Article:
Thai Beef Salad, aka Yum Neua

Summer BBQ series, Post 3 of 4

If BBQs make you feel guilty because of all the overindulgence, you can try to trick yourself into feeling better with this Thai-style beef salad. Heavy on the beef, light on the lettuce, sure… but hey, there *is* lettuce. It’s green, it’s red, it’s light and refreshing. You might be halfway through the platter before you’ve realized that you’ve ingested a 1 lb. steak somewhere in the process. But will you feel bad about it? Nope, because it’s a “salad.”

Jesting aside, this recipe is very flexible in how healthy or unhealthy you want to make it since you can substitute in almost any meat or protein. (Yes, including firm tofu!) Using ribeye steaks will give it more flavor, but cuts like London broil are inexpensive and will do well in this recipe too. Grilled chicken breast or shrimp can be swapped in just as easily.

All you need to do is grill up a protein and toss it into the Thai sauce that you’ve prepared and brought from home. Spoon over some salad mix, and you’re ready to eat. Looks elegant, simple to make, tastes delicious. ‘Nuff said.

Thai Beef Salad, “Yum Neua” | Mama BlasphAmy

Ingredients

  • 2 tbs. fish sauce
  • Juice and zest from 2 limes
  • 2 tbs. sugar
  • 2 cloves garlic, minced
  • Fresh chilies, minced, to taste (Thai chilies recommended, but Jalapenos are ok too. I usually use only one chili.)
  • 1 small red onion, quartered and sliced thin
  • 1/4 cup cilantro, chopped
  • 1 lb. steak, grilled and sliced very thin
  • 1 large tomato, roughly chopped
  • Salad mix (Iceberg or Romaine recommended)

Directions

Combine fish sauce, lime juice and zest, sugar, garlic, chilies, and red onion together in a bowl. Mix well. Can be made one day ahead. Keep refrigerated.

Once meat is grilled, toss with the sauce and add in the tomatoes and cilantro. Adjust seasoning to taste and preference. Typically it should be salty, sweet, and tangy all at once, as well as a little spicy.

Serve over a bed of salad.

Thai BBQ Pork, “Moo Ping”

Summer BBQ series, Post 1 of 4

The weather is finally starting to turn in California, just in time for June. To kick off the return of sunny weather, I’ll be doing a series of BBQ-friendly posts for you guys. First up is Thai-style BBQ pork skewers, a.k.a. Moo Ping. The Moo Ping recipes I’ve found online were all basically the same one being republished across multiple sites, and it just didn’t look right to me. So thanks to my mom for providing me with this recipe, which I feel is more authentic.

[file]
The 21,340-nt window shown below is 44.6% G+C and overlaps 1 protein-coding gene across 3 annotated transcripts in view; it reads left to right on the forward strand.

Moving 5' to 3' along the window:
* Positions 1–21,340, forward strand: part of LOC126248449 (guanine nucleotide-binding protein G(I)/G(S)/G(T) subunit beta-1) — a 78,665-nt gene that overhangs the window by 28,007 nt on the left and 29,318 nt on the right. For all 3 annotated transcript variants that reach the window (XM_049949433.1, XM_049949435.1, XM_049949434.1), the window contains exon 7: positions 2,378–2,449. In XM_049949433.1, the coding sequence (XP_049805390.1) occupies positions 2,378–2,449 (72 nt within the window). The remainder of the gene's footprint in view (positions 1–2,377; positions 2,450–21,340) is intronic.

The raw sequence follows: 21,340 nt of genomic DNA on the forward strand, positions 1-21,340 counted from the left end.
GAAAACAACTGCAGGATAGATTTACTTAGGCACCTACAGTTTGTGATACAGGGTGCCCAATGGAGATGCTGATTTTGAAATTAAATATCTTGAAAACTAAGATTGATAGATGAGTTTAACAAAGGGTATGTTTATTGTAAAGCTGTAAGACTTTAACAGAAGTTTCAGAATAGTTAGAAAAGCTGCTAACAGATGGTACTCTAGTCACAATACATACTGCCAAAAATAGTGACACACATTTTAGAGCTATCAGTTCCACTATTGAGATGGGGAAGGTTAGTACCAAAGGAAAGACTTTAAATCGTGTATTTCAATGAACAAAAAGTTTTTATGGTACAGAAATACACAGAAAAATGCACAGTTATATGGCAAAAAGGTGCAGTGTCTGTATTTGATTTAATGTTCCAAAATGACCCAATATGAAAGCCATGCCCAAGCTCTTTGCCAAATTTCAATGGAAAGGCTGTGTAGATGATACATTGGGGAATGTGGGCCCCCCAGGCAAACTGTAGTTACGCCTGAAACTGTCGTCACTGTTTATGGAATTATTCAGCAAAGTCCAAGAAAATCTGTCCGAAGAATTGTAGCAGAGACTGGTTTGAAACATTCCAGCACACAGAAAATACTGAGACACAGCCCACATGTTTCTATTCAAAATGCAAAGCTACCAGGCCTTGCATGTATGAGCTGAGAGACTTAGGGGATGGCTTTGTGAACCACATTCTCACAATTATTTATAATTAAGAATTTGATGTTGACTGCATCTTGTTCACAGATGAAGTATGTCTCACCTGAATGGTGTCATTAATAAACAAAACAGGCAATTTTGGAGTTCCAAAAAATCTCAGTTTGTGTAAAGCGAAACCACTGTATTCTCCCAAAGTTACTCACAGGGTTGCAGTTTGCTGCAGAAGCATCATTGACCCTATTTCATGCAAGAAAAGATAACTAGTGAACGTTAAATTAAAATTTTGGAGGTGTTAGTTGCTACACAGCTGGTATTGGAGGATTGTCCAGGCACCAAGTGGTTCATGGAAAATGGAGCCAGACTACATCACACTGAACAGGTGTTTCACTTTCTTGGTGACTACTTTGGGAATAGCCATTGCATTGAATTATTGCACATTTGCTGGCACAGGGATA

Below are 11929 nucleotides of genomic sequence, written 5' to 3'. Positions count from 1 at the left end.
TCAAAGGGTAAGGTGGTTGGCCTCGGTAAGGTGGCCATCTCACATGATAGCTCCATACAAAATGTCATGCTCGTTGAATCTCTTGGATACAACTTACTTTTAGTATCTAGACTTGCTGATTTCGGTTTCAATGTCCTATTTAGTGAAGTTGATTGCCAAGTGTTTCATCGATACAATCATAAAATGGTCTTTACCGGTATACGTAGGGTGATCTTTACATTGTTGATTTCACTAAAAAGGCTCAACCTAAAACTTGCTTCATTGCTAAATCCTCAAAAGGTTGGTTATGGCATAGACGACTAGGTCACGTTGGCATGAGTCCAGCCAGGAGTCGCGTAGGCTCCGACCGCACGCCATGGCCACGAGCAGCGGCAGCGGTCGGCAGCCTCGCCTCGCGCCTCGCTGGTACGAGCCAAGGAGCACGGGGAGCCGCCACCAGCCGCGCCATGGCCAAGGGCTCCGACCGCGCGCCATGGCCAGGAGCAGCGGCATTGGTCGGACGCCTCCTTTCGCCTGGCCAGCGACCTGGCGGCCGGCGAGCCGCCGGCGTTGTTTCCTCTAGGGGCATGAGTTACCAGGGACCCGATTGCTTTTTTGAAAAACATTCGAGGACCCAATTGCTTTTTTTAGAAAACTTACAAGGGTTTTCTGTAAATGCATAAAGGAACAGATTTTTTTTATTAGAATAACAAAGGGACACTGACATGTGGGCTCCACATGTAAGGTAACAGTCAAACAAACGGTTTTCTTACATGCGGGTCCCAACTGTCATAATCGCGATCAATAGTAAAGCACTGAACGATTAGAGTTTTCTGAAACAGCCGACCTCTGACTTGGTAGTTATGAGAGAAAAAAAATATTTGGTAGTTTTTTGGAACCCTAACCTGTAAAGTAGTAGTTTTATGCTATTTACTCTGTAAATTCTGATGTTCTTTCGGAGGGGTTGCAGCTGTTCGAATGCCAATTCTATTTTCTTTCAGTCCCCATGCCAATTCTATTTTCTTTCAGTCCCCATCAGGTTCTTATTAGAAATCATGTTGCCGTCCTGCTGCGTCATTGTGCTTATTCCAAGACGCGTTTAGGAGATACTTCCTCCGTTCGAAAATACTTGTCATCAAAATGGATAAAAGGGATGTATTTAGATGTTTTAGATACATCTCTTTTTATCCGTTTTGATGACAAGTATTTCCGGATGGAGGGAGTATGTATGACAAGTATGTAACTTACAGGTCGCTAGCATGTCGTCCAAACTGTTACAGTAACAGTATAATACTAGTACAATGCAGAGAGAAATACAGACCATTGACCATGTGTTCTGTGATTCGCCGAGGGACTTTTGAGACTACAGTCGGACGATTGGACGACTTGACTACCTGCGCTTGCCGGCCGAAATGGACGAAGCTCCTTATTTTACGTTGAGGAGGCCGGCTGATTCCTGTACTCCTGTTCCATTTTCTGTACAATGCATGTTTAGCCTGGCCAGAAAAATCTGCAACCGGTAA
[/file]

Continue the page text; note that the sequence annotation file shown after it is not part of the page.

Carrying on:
The simplicity of this recipe is really what makes it great for BBQs. You don’t have to skewer the meat if you don’t want to – just just the pork into wider strips. The key to making this taste authentic is to get the balance of flavor right. Done correctly, Moo Ping will be both sweet and salty, and a bit garlicky. I didn’t measure out any ingredients for the recipe, since it is made “to taste.” I provided some rough ratios, but fix it up however you want.

Use a slightly fatty piece of pork for the best results. It’s great for flavor and juiciness.

Moo Ping Recipe | By Mama BlasphAmy

Ingredients

  • Whole pork loin, or butt, cut into long strips at least 1.5 inches wide
  • 1 part very finely minced garlic
  • 2 parts oyster sauce
  • 1 part soy sauce
  • 3 parts cane or brown sugar
  • 2 parts vegetable oil

Directions
Combine garlic, sauces, and sugar together in a gallon-sized zip-top bag. Add in more or less ingredients to taste. The marinade should be both salty and sweet, leaning just a touch more towards the sweet side. When you like the flavor to your liking, add in the vegetable oil and the pork slices. Marinate at least 4 hours, but overnight is recommended.

Skewer on bamboo skewers if desired. Grill it up and enjoy!

Thai Red Curry

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Alright, more Thai food! This week we’re looking at Thai red curry. Let me start by saying that curries are probably among the easiest Thai dishes that you can learn how to cook. About 95% of the spices and seasonings that you need come pre-made in the form of curry paste:

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Curry paste comes in almost every form of curry you could want: red, yellow, green, masamun, kanom jeen namya, etc. What I like about making curry is that while there are traditional ingredients for them, you can really make them with whatever add-ins you want, which is great for “kitchen sink” cooking. For this red curry, I used onions, mushrooms, and bell peppers.

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Thai Papaya Salad, a.k.a. Som Tum

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Ah yes, I am in fact back from my unannounced hiatus. Sorry about that! Real Life caught up to me for a couple weeks there and not a lot of cooking and baking were done. Good news is that I have a couple of Thai food posts for you, and then a whole wheat bread recipe coming up.

So Thai green papaya salad. If you’ve never had the pleasure of trying this dish, I urge you to do so. Now. In America, Pad Thai may be the most popular Thai dish, but I feel that papaya salad is *the* quintessential dish that defines Thai food.

Let me explain. Thai food is about balance. Sweet and salty; tangy and tart; spicy and coolness. Papaya salad has all these things. Palm sugar evened out with fish sauce, tamarind juice mellowing out lime juice, and hot Thai chilies competing with the chilled salad. It’s absoultely divine. And while the dish is easy to make, the ingredients may be hard to find. So how it was that I had almost everything I needed on hand is beside me, but I’m glad I did.

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